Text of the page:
- Remove from the oven. Cool to barely warm before glazing.
- Store at room temperature for up to 3 days. Microwave each roll for a few seconds before serving.
For the Filling
- In a medium bowl, mix all the filling ingredients together until evenly combined.
For the Peanut Butter Streusel
- Place all the ingredients together in the bowl of your stand mixer (or in a bowl and using a hand mixer) and mix with the paddle attachment (or your beaters if using a hand mixer) until you get soft crumbles.
For the Coffee Glaze
- MIx the cream cheese, butter, and powdered sugar together until smooth.
- Add the coffee, a bit at a time, and mix until you get a nice glaze consistency.
Can I Make a Half Recipe?
If you only want or need 6 rolls, feel free to half the recipe, especially if you have a smaller 4.5 quart mixer.
You'll be fine to simply cut each measurement in half, including the yeast.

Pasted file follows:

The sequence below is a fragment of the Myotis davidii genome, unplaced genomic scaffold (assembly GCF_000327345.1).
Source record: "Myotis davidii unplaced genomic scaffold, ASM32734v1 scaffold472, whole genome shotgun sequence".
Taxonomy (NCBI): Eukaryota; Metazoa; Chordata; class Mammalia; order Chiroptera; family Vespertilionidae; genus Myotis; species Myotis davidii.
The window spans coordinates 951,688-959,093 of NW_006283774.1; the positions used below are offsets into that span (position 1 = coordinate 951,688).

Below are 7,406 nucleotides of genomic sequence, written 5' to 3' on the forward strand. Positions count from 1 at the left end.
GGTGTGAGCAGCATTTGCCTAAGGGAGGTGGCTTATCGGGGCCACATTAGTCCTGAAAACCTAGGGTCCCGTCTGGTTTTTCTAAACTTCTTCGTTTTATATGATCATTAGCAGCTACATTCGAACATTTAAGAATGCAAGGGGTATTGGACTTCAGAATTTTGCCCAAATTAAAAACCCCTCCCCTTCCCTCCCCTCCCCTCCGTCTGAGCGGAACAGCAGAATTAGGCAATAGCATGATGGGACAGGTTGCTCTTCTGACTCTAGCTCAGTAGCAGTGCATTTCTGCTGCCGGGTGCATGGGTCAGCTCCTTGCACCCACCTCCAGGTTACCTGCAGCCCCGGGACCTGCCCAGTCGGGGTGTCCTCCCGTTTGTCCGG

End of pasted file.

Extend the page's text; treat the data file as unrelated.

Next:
Once you make the dough, you can refrigerate it for up to 24 hours if you need to. But give it at least 8 hours for a nice, cold rise.
Cut the baked rolls apart and freeze on a sheet until firm. Then wrap each one individually in plastic wrap and foil and freeze for up to a month.
Thaw at room temperature overnight or in the microwave on medium power.
For best results, freeze them before glazing. Allow to come to room temperature before glazing. Let the glaze set up for about an hour and then heat each roll for a few seconds in the microwave.
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Nutrition InformationYield 12 Serving Size 1 roll
Amount Per Serving Calories 678Total Fat 32gSaturated Fat 14gTrans Fat 0gUnsaturated Fat 15gCholesterol 107mgSodium 468mgCarbohydrates 86gFiber 3gSugar 46gProtein 14g
The stated nutritional information is provided as a courtesy. It is calculated through third party software and is intended as a guideline only.
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Thanks for being here today, friends. Enjoy the peanut butter cinnamon rolls, and have a lovely day.